Meeting notes 3/9/23 (New Freedom, PA)

Clinical side:  Research and experience in the mental health field, preference for family systems and training in early trauma and attachment disruptions, history of developing treatment programs for families navigating parenting a child with early trauma.

Olivia presented the idea that we have to be aware there is an issue before we can identify the problem, then find solutions. That awareness is occurring with daily news report, whether it’s crimes, relational breakups, or health issues. We are seeing humanity facing unprecedented, troublesome times. Not just our physical health is in jeopardy, but our mental health is endangered. More frequently, teens and children’s mental health needs are publicized.

A recent Christian counselor publication focused on teens and the mental health crisis. Teens and Mental Health: “What can we do to stop the oncoming tsunami that has already made landfall?” (Tim Clinton, Christian Counseling Today, Vol. 26, No. 2)

These are the problems they identified:

Problems identified:

  1. Relationships
    1. Shattered relationships with peers, (teens learn to hide behind avatars, photo shopped pictures, dangerous behaviors, etc) Relationships built on finding personal benefits, are self-serving, and performance driven
    • Fear of parent’s not hearing or validating child’s distress, child is left alone to manage.  
  2. Environments that teach for tests, reduced focus higher-level thinking skills, and less inclination for reflection  
    1. Inability to resolve conflict and work through and reconcile contradictions and pain.
    1. Lack of ability to analyze and identify cause and effect.
    1. Superficial approach to ever-expanding volume of knowledge
    1. Negative impact on consciousness, cognitive and affective functions, activity, verbal and nonverbal communication, conceptual structure of the world and self-reflection
    1. Hinders depth, nuance and resolution of challenges.
  3. Dangerous combination of teens’ relationships built on performance (looks, fashion, etc.), teens’ lack of emotional regulation skills, lack of higher-level thinking skills and less reflection–
    1. Brains become wired to seek dopamine (reward system) that override wise decision making (looking for relief from pain)
    1. Time spent on social media is isolating and depressive (avoidance of pain)

We have these problems highlighted by the AACC and those listed in the Adverse Childhood Experiences Study. In 1998, the Adverse Childhood Experiences study was published. It’s a list of 10 questions labeling adversities that one may experience before 18. (things like a parent or adult in the household swearing, insulting, humiliating, or putting you down). The study was used to correlate the adversities to 9 major causes of death. Unfortunately, the study is used to justify courses of action, and variety of programs, projects, and treatments. The study has some flaws—did not include a wide demographic population, has become confused with causation-not the intended correlation, nor did it identify protective factors that may mitigate the adverse experiences.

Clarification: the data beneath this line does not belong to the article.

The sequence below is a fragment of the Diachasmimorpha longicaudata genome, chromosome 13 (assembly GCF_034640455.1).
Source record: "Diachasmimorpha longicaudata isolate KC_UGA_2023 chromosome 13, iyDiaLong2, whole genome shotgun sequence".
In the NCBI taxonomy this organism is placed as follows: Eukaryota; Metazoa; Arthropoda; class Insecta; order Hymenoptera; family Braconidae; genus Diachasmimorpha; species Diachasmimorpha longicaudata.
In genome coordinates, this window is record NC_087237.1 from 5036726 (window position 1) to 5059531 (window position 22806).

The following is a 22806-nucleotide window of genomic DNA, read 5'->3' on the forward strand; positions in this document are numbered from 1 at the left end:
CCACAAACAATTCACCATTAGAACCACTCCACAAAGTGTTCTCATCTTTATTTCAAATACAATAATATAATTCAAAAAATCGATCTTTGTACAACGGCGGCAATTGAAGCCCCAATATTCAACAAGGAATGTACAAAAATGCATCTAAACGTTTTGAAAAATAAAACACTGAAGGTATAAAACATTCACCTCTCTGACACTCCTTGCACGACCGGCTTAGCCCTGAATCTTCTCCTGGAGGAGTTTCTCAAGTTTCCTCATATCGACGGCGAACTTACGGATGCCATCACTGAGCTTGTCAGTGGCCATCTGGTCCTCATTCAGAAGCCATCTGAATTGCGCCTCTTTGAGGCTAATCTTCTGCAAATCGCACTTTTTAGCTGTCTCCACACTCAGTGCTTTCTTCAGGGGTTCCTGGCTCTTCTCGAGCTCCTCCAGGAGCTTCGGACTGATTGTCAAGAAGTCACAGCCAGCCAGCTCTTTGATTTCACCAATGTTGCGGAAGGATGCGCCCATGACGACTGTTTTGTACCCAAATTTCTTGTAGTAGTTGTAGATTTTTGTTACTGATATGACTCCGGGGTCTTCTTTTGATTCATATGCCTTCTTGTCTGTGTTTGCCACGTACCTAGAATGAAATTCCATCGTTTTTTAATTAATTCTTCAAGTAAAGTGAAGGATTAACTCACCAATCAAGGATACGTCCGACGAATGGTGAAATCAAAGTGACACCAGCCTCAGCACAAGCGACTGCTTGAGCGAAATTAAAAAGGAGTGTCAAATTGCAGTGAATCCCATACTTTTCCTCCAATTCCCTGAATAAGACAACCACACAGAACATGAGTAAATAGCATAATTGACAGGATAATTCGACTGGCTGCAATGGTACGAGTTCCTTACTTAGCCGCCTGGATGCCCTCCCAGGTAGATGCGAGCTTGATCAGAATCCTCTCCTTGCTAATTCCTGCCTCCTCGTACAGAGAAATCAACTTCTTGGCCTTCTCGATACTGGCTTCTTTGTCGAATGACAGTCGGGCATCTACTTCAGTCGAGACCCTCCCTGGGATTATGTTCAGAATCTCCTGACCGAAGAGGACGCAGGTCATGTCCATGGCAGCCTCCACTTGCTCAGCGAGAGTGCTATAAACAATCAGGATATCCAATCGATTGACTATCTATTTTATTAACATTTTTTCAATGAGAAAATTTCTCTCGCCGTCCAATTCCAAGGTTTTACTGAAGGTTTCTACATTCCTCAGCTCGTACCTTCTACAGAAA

I want to identify how we as parents can mitigate the problems noted by AACC and those in the ACE.  Dismissing, Disapproving, Laissez-Faire, and Emotion Coaching (https://www.gottman.com/blog/the-four-parenting-styles/).

Parental interventions:

  1. Our presence (times of conversations, comfort) ACCEPTING
    1. Devoid of expectations in the moment of being present. This doesn’t invalidate our expectations of their responsibilities and actions. We are still parents who have the responsibility to train and define our children. How we define them is important and does not include attacking their sense of self, pushing a need for perfection—higher grades, better looks, etc.
    1. Attuned, safe, seeing the emotional needs, soothing amid difficulties.
    1. Nurturing without judgement. Exudes welcome, belonging (which is a powerful gift), love them as they are.
    1. Accepting their reality (not needing to agree with it), Be willing to see the world through their eyes (together with them).
    • Giving the gift of time, energy, the ability to discuss their concerns (feelings, friends, faith, mental health–physical, too).
  2. Our conversation PLAYFUL, EMPATHIC, CURIOUS
    1. Bridge building to help them process a topic or issue, stay with the process, ask questions, be open, and use the relationship to resolution. Process is not the result.Introduce conversations, understand viewpoints, pain,Educate on mental health.Teach and model for child and teens skills to see life clearly, manage their feelings, make healthy decisions.Teach and model the ability to accept being bored, frustrated, lonely, sad, afraid, anxious, and stressed—while helping them understand how to bring God and healthy coping skills into that space. This will help them divert Satan’s quick fixes that only provide momentary relief.
    1. Teach and model how to live in the moment—not online.  

To accomplish the parent expectations

  1. Model and use emotional regulation skills.
  2. Model and use self-care skills.
  3. Interact using PACE. (Playful, accepting, curious, and empathic, Baylin & Hughes, Brain Based Parenting, 2012)
  4. Model and use reflection.
  5. Promote higher level thinking skills via curiosity, questions, self-reflection.
  6. Promote exploration, failure is accepted if not celebrated with reflection and problem solving—learning opportunity.

© 2023, Faye Hall. All rights reserved.

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